Employment in the private sector rose by 198,000 jobs in February, according to payroll giant ADP, fueled by a long-awaited rebound in the construction industry and healthy increases in a broad array of other sectors.
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ADP also revised upward Wednesday its January 2013 report of 192,000 jobs by 23,000 jobs, for a total of 215,000 jobs (see ADP Sees 192,000 Private Sector Jobs Added in January).
“It was a solid report,” said Mark Zandi, chief economist with Moody’s Analytics, which produces the monthly employment reports with ADP. “Almost 200,000 private sector jobs were created in the month of February. It feels like underlying job growth continues to improve. At the current pace, this should be enough to start bringing down unemployment.”
He noted that 100,000 to 125,000 jobs need to be added per month in a normal economy for a stable rate of unemployment, so if the current rate of job growth continues, it should result in lower unemployment. In a “rip-roaring economy,” in contrast, approximately 300,000 jobs per month would be created.
“We’re not quite there yet,” Zandi added. “We’re not in full swing, but we’re moving in the right direction steadily, but surely.”
Jobs gains occurred in businesses of every size in February. Small businesses with 1 to 19 employees added 77,000 jobs, while small businesses with 20 to 49 employees added 29,000 jobs. Midsize businesses with 50 to 499 employees added 65,000 jobs, while large businesses with 500 to 999 employees gained 23,000 jobs. Larger businesses with 1,000 or more employees added 34,000 jobs in February to their payrolls.
The job gains also occurred across a variety of different types of businesses. Good-producing businesses added 34,000 jobs in February, while service-providing businesses added 164,000 jobs.
Gains were especially strong in professional and business services, which added 35,000 jobs, and the construction industry, which added 21,000 jobs in February. The combined trade, transportation and utilities sector gained a total of 45,000 jobs in February. There were more modest gains in the financial activities sector, which added 7,000 jobs, and manufacturing, which increased by 9,000 jobs.
“The job gains are increasingly broad based across the country” Zandi noted. “Most encouraging is what’s happening in the housing and real estate markets, which are turning quite quickly. Construction has gone from being a major drag on the economy as recently as a year ago to now being a pretty consistent source of growth. I think that will continue as we make our way through the year, particularly as we move to 2014 and 2015. That’s how we jump from 200K a month [jobs added] to 300K and something above that.”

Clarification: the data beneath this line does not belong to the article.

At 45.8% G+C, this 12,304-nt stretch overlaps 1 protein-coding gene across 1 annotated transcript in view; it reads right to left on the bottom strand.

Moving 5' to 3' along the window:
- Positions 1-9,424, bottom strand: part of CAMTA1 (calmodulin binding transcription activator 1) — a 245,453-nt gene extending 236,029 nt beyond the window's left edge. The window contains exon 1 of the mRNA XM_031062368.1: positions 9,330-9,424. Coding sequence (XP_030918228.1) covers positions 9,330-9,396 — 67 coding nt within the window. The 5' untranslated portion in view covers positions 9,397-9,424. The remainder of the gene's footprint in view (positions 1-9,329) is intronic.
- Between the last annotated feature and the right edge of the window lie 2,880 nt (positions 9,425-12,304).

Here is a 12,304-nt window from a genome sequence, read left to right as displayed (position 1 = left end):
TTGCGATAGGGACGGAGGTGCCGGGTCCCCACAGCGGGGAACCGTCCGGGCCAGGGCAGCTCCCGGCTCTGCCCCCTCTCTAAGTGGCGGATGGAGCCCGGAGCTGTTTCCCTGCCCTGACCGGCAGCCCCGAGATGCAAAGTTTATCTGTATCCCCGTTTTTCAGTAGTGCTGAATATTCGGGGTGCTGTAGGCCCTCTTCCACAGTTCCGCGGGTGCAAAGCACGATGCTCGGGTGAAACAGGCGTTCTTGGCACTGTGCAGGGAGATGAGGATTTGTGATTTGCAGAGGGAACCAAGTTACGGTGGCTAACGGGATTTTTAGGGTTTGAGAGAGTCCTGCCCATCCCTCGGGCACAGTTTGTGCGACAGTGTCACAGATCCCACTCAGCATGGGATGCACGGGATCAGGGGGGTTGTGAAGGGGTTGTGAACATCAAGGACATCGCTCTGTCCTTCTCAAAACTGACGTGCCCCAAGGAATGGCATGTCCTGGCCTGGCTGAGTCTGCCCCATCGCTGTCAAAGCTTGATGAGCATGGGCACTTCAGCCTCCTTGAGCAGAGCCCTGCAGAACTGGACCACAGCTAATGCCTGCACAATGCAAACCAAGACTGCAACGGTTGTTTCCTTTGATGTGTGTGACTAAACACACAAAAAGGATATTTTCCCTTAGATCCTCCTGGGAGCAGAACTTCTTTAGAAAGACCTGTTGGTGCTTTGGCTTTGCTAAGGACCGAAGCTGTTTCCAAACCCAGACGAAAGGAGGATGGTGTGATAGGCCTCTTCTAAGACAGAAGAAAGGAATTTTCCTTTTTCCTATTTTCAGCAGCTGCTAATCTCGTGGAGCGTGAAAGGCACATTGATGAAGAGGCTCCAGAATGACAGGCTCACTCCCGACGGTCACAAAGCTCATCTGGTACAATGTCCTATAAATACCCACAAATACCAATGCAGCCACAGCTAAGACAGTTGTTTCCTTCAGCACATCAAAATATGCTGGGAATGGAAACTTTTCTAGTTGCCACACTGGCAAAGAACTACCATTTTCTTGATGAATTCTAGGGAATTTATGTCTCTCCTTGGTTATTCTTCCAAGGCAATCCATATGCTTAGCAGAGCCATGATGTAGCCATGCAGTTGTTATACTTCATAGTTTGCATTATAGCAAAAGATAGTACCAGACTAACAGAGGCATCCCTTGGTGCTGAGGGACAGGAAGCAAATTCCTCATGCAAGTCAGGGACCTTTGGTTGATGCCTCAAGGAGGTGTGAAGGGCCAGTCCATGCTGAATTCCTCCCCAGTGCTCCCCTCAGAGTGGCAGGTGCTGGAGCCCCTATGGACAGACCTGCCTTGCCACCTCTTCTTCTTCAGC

The ADP data indicates that the recovery is occurring across a variety of business sizes. “Earlier on in the recovery, the bulk of the job growth was happening at large companies with 500 or more or over 1,000 employees, the big multinationals, and they’re still doing quite well. They’re still adding to payrolls, the and of course the run-up in stock prices to a record high is one suggestion of how well they’re doing. But the good news is that smaller businesses are now adding fairly consistently to payrolls. Things aren’t off and running yet, but over the past year we are seeing job growth in very small businesses with less than 20 employees actually adding to payrolls in a way that’s consistent with employment gains in other business sizes. That’s also very encouraging. It probably is related, at least in part, to what is going on in the housing and construction cycles. The job growth is steadily improving, and it’s increasingly broad-based.”
Among small businesses with 1 to 49 employees, 16,000 jobs were gained in the goods-producing industry and 60,000 in the service sector. For small businesses with 20 to 49 employees, the goods-producing sector added 4,000 jobs, while the service-providing sector added 25,000.
Zandi noted that no major sectors or industries are currently reducing payrolls, with the exception of government jobs, where layoffs are likely as a result of the budget sequester in Washington.
“I would be surprised if we don’t see some slowing in job growth as we make our way through the summer into the fall months,” he said. “Fiscal policy is now a very significant headwind to economic growth, and that headwind is going to blow a lot harder as we move through the summer into the fall. The sequester is part of it. We’ve been engaged in fiscal austerity now for a little over two years since Simpson-Bowles released their report in late 2010. If you add up all the spending cuts, and now we have some tax increases, it’s quite sizable, and the apex of that headwind—when it’s going to be blowing the hardest—is probably going to be in Q3 of this year. I would be surprised if that doesn’t show up in the form of somewhat slower job growth.”
He said he would not be surprised if job growth dips to 125,000 or as low as 100,000 a month in the third quarter.
“I think the economy will navigate through it and continue to create jobs, but at a slower pace and it will feel a little uncomfortable,” said Zandi. “I think there will be some handwringing around the impact of fiscal policy on the economy at that point. I do think we’ll make it to the other side of this, and by this time next year, the fiscal headwinds will begin to fade. There will still be headwinds, but just not blowing quite as hard. That’s when the housing market will be in full swing, and we’ll be off and running. I’m very optimistic about 2014, particularly as we move into the mid-part of the year and into 2015. But we have to get from here to there. For the moment, the job market is doing quite well, consistent with the run-up in stock prices.”